EurWORK European Observatory of Working Life

Press release, 7 November 2013

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Eurofound publishes analysis on subjective well-being levels across Europe:

Inequalities in well-being rise in Europe during crisis

While life satisfaction increased marginally across the European Union between 2007 and 2011, happiness and optimism levels have fallen and perceived social exclusion has increased, indicating a decline in overall well-being in many European countries during the crisis. Eurofound’s new report assesses the impact of the crisis on the subjective well-being of Europeans, drawing policy-relevant findings from its third European Quality of Life Survey (EQLS). It is the first in a series of reports which covers social inequalities, quality of society and public services, and trends in quality of life in Europe over the past decade.

The results from the latest EQLS, fielded in all 28 EU Member States as well as six further European countries, shows how the crisis is affecting some groups more than others.  The report identifies Europeans limited by illness or disability, those who are separated or divorced, and individuals in the middle-age bracket of 35–49 years as more likely to have low well-being. The lowest levels of subjective well-being are reported by people who are unemployed. The report goes on to identify particular dimensions of well-being where countries do poorly but also where they do well: for example, high levels of stress are found in France, high levels of loneliness in Italy and low levels of vitality in the UK; conversely, a high level of education satisfaction is noted in Romania and the Netherlands reports low levels of time pressure.

Many countries with higher levels of life satisfaction in 2007reported lower satisfaction in 2011. In countries where there have been increases in well-being, they tend to have been enjoyed by those in the highest-income quartiles. Conversely, the largest falls were experienced by those in the bottom-income quartile, indicating that the gap in well-being between the wealthiest and the poorest members of the population has grown during the crisis.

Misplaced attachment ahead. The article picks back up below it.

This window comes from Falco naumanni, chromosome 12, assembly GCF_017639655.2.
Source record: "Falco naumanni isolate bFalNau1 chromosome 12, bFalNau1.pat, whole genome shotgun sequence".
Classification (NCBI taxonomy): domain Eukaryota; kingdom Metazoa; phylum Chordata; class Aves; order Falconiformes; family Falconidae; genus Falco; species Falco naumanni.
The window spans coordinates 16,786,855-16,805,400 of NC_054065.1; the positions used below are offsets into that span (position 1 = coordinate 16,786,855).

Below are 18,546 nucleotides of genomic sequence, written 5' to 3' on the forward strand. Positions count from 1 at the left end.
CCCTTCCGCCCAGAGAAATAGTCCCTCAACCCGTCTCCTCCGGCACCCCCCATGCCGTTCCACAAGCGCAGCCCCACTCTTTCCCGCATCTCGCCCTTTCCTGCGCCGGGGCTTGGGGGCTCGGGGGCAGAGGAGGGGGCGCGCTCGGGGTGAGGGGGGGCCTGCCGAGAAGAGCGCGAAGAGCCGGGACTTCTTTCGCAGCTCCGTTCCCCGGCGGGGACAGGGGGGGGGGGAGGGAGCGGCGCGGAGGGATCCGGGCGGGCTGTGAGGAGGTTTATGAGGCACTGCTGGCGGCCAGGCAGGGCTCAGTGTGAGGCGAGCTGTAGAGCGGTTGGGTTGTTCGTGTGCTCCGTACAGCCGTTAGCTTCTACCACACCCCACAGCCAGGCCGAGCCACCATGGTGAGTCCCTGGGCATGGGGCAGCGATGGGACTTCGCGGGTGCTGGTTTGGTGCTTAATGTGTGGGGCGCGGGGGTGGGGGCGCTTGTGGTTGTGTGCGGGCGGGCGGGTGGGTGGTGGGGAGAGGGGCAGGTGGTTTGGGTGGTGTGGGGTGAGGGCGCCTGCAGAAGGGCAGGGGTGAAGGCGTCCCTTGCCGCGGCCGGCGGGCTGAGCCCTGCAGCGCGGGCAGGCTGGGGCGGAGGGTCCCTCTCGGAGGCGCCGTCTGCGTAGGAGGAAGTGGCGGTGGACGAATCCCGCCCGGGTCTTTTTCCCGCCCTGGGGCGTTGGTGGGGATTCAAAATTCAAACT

At the national level, the analysis sounds warning bells for Finland, the Netherlands and Sweden – all witnessing declining levels of subjective well-being despite the relatively moderate impact of the economic crisis in these countries. Nevertheless, the countries in the cluster of least unequal countries, i.e. the Nordic countries and the Netherlands – continue to enjoy the highest levels of well-being on most measures. The Netherlands also has the lowest level of well-being inequality in Europe. It is important to note that these countries do not perform well just because they are wealthy. Denmark and Sweden have lower GDPs per capita than Ireland, and Finland has a lower GDP per capita than Germany. Data on well-being allow policymakers to identify the groups and countries that are bearing the brunt of the economic crisis, as well as those that are doing better than expected, and provides a new layer of evidence to aid policy.

Analysing well-being at a time of crisis is more relevant than ever before as it shows how different aspects of quality of life are affected, thereby informing debate on policy trade-offs. The report explores new empirical evidence on possible protective factors, showing for instance that not being in debt is an important factor for the well-being of people on low income. As Rob Anderson, team leader of Eurofound’s European quality of life survey, explains 'these analyses help policy-makers identify the types of measures that could protect people who are already in vulnerable situations against loss of well-being'.

The report presents an innovative way of looking at inequalities in well-being; to measure the distribution of well-being within a country, differences in life satisfaction between the 20% with the highest life satisfaction and the 20% with the lowest life satisfaction in each country were computed. In addition, in each country it presents the average distance in life satisfaction between two individuals chosen at random. These analyses identify Bulgaria, Hungary, Slovakia, Cyprus, Romania, the UK and Austria as having particularly large differences in well-being inequality.

The evidence suggests clear benefits from reducing income inequalities within a country. Rising inequality may be linked to declining well-being in the countries with higher levels of life satisfaction in 2007, despite rising average incomes. Improving the situation of the least well-off is most likely to result in the largest gains in well-being.

This report is one of a series of new reports from Eurofound which examine the results from the third EQLS and changes in recent years. These include the overview report Quality of life in Europe: Impacts of the crisis (Eurofound, 2012) and the new reports on subjective well-being, social inequalities, quality of society and public services, and trends in quality of life in Europe over the past decade 2003–2012.

Download the series of reports

For further information contact Måns Mårtensson, media manager, on email: mma@eurofound.europa.eu or mobile: +353 876 593 507. Website: www.eurofound.europa.eu

NOTES TO THE EDITOR

The European Foundation for the Improvement of Living and Working conditions (Eurofound) is a tripartite European Union Agency, whose role is to provide knowledge in the area of social and work-related policies. Eurofound was established in 1975 by Council Regulation Council Regulation (EEC) No. 1365/75.

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